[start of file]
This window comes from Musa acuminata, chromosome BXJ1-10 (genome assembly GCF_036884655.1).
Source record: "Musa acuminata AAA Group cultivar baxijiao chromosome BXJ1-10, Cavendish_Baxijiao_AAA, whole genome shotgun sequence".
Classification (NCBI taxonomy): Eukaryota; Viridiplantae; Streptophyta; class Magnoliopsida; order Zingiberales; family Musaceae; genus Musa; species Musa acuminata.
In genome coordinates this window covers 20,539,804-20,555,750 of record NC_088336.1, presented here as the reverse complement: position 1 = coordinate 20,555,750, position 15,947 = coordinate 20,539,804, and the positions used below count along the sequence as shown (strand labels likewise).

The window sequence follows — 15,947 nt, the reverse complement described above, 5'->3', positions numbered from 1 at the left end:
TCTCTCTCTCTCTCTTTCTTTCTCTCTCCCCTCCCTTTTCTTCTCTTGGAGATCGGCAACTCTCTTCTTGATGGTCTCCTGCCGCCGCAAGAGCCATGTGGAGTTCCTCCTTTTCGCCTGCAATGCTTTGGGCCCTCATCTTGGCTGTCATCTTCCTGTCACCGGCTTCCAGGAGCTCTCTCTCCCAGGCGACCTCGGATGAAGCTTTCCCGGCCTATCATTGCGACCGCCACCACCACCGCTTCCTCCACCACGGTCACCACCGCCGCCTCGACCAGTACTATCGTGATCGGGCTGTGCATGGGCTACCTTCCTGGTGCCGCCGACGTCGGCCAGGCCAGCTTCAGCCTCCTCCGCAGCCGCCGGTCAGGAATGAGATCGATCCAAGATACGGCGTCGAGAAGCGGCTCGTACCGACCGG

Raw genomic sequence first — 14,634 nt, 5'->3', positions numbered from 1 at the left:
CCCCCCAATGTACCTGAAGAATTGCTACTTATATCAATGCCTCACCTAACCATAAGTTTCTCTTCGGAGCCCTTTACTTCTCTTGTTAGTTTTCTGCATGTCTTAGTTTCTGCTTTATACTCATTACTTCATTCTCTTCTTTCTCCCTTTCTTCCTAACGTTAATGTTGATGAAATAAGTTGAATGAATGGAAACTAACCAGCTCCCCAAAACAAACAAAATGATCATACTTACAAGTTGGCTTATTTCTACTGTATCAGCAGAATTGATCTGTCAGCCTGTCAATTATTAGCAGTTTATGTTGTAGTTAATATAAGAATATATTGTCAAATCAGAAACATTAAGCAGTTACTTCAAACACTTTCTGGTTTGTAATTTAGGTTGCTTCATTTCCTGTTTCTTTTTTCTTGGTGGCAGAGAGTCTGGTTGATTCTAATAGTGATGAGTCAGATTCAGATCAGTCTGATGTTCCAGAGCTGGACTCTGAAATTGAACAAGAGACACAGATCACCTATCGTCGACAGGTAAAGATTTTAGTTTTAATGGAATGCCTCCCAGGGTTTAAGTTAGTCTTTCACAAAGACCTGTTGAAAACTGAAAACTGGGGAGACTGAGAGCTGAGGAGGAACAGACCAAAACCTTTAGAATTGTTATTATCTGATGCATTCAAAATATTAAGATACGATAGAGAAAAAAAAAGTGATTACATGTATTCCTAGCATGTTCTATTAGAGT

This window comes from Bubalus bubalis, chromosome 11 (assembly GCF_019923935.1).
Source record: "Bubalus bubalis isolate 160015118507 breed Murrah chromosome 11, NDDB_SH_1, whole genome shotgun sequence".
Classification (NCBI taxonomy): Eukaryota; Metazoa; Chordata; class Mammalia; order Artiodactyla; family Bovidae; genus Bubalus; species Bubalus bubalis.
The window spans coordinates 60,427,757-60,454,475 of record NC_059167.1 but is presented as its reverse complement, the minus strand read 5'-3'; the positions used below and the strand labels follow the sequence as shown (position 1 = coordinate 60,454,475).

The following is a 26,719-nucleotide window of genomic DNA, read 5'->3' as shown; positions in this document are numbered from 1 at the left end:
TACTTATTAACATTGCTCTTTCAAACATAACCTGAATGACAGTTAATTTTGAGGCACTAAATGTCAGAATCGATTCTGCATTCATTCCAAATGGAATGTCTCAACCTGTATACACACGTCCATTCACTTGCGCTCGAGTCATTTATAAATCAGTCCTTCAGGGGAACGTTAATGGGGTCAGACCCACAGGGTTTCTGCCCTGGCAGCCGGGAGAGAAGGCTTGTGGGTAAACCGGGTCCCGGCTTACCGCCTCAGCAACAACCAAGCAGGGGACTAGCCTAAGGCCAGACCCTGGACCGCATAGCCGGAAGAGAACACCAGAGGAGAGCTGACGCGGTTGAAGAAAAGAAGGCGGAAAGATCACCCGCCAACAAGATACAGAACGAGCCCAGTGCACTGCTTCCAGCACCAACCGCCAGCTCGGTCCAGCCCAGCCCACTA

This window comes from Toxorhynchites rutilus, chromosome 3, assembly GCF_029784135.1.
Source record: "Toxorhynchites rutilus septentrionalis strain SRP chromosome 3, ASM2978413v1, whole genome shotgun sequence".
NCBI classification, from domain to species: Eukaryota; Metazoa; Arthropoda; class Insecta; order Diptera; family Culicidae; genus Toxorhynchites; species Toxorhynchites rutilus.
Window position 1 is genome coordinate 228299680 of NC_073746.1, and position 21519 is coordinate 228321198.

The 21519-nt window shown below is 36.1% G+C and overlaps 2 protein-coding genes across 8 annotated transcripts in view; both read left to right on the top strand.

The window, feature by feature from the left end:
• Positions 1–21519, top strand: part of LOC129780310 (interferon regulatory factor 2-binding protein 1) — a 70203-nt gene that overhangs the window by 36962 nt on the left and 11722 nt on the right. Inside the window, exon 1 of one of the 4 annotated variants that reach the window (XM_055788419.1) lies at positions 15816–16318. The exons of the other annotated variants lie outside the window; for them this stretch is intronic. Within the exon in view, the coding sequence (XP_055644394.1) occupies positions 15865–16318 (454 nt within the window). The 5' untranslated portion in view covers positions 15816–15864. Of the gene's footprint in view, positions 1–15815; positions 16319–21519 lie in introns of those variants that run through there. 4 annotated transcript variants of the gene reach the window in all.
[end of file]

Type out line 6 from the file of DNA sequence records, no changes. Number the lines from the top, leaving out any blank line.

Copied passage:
TCTCTCTCTCTCTCTTTCTTTCTCTCTCCCCTCCCTTTTCTTCTCTTGGAGATCGGCAACTCTCTTCTTGATGGTCTCCTGCCGCCGCAAGAGCCATGTGGAGTTCCTCCTTTTCGCCTGCAATGCTTTGGGCCCTCATCTTGGCTGTCATCTTCCTGTCACCGGCTTCCAGGAGCTCTCTCTCCCAGGCGACCTCGGATGAAGCTTTCCCGGCCTATCATTGCGACCGCCACCACCACCGCTTCCTCCACCACGGTCACCACCGCCGCCTCGACCAGTACTATCGTGATCGGGCTGTGCATGGGCTACCTTCCTGGTGCCGCCGACGTCGGCCAGGCCAGCTTCAGCCTCCTCCGCAGCCGCCGGTCAGGAATGAGATCGATCCAAGATACGGCGTCGAGAAGCGGCTCGTACCGACCGG